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Category Archives: Los Angeles

This week’s city reading: This Year’s Best Design Cities, When Airbnb Overtakes Your Building, the Lonely Los Angeles of “Heat”

The World’s Best Design Cities 2017 (Metropolis) “The crowds coursing down Via Tortona or gathering outside Bar Basso for one week in April are no more than a memory when the city is deserted in August. For years, it was also a city of extreme traditionalism: The Salone del Mobile’s gravitational pull on innovative international designers seemed […]

This week’s city reading: Detroit stays flawed, Mexico City kills parking minimums, corporations flee the suburbs

The new Detroit’s fatal flaw (Heather Ann Thompson, Washington Post) “Way back in July of 1967, just before that infamous evening when Detroit went up in flames, city boosters had been feeling pretty optimistic about the Motor City’s future. Detroit, then the nation’s fifth-largest city, was a metropolis that epitomized all that postwar America had to offer. Home to […]

Los Angeles in Buildings #7: the Central Library

Stand outside any entrance of Los Angeles’ Central Library, look up, and you see only tall buildings, all of them clearly dating from the mid-20th century and later. 611 Place, Aon Center, the twin towers of City National Plaza, and the Citigroup Center all bear the marks of the late 1960s and ‘70s; in the […]

This week’s city reading: New York’s housing crisis, Philip Roth’s Newark, the alt-right on architecture

Tenants Under Siege: Inside New York City’s Housing Crisis (Michael Greenberg, New York Review of Books) “At the town hall meeting, the mayor, trying to explain why he hasn’t set aside more units for those near the poverty line, said, ‘There are swamps of people who make less than $40,000 a year. People who make $50,000 […]

This week’s city reading: coffee shop as gentrification battlefield, knocked-down Seoul neighborhoods, and Los Angeles’ newest skyscraper

Now I Am Become Mall, Destroyer of Cities (Silvia Killingsworth, The Awl) “The mall of the future is an amusement park of a food hall, where we can easily and deliciously follow the quickest path to setting our money on fire—converting money into immediate kilocalories consumed on the spot. It’s no accident we call it […]

From my interview archive: four Los Angeles public radio stars

This year, I’m listening again to selections from the archive of long-form interviews I conducted on the public radio program The Marketplace of Ideas and podcast Notebook on Cities and Culture between 2007 and 2015. “So when is KCRW or KPCC going to give you your own show?” a Los Angeles-based New Yorker writer once asked me just after we’d finished […]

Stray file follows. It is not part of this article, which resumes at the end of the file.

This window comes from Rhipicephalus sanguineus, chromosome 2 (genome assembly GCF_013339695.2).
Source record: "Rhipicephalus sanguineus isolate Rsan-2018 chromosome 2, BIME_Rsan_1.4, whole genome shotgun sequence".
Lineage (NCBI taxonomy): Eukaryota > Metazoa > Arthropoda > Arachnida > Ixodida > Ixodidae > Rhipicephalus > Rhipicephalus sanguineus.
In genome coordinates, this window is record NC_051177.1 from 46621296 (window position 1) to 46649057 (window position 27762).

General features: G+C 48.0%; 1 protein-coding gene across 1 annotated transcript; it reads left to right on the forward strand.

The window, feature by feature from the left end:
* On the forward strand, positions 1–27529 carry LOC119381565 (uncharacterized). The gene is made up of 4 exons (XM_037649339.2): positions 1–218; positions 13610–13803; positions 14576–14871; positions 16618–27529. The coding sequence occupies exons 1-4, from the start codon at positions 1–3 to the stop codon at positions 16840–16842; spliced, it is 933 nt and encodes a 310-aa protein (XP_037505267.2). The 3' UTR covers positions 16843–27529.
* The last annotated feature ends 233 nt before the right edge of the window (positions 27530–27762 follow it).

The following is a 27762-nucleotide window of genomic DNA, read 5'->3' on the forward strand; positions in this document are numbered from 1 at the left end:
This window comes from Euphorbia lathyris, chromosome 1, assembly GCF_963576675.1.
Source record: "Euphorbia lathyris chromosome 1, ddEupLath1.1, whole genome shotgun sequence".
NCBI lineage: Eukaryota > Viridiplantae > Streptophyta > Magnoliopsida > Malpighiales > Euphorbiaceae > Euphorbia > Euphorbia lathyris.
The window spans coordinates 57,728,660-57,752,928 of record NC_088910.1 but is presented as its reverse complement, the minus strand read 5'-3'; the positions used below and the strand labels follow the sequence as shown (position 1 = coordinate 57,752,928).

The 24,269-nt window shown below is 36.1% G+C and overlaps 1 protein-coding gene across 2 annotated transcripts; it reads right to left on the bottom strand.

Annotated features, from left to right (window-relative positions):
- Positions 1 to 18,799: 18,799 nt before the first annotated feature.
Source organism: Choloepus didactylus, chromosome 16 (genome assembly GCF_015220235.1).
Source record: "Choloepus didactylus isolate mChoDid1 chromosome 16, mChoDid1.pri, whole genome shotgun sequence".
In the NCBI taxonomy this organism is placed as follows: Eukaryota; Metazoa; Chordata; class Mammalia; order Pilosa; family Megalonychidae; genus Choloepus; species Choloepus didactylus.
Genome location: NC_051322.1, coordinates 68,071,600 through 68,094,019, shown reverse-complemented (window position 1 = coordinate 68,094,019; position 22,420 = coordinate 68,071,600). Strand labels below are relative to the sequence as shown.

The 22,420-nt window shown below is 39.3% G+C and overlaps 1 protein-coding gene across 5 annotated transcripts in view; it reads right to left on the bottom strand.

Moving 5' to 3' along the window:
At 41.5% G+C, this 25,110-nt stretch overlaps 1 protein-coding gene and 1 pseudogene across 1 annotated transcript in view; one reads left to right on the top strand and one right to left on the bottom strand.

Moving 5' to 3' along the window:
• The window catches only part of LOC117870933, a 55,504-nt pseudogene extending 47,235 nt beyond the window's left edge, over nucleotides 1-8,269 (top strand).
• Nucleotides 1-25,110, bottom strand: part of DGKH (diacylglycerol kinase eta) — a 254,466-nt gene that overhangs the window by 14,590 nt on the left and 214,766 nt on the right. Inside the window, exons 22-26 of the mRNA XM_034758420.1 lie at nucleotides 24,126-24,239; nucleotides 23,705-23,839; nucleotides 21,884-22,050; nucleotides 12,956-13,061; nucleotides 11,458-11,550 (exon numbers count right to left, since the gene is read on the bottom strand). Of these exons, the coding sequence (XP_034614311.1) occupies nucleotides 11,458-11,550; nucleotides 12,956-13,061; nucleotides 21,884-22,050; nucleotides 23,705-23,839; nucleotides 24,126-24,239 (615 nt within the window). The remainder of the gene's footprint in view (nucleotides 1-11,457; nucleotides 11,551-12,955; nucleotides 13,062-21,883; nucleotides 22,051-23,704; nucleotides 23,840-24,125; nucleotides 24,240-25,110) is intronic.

Los Angeles in Buildings #6: the Biltmore Hotel

The Biltmore Hotel stands as one of the many answers Los Angeles has proposed, throughout nearly its entire history, to the question of what, exactly, it needs to finally become a “real city.” The list of required elements has expanded, and occasionally contracted, over time, but even putting aside all those strangely persistent Baudrillardian anxieties […]

This week’s city reading: Apple’s sucky campus, Seoul’s “Neo-Brutalism,” what happens at SCI-ARC, the hotel theory of Los Angeles

If You Care About Cities, Apple’s New Campus Sucks (Adam Rogers, Wired) “Apple’s new HQ is a retrograde, literally inward-looking building with contempt for the city where it lives and cities in general. People rightly credit Apple for defining the look and feel of the future; its computers and phones seem like science fiction. But by building […]

콜린의 한국 팟캐스트: 미국 대도시에 대한 책들을 쓰시는 안나킴 작가님

안나킴 작가님은 <뉴요커도 모르는 뉴욕>과 <LA 도시 산책>의 저자이다. 여기나 아이튠즈를 통해 다운받을 수 있다.

This week’s city reading: the strengths and shortcomings of Los Angeles’ evolving transit system

Ridership climbs, planning efforts lag as Expo Line extension marks first birthday (Christopher Hawthorne, Los Angeles Times) “The plan as it now reads doesn’t go far enough in allowing new density near the Expo Line; it is too timid for a city and region that have systematically underbuilt housing for more than three decades. To […]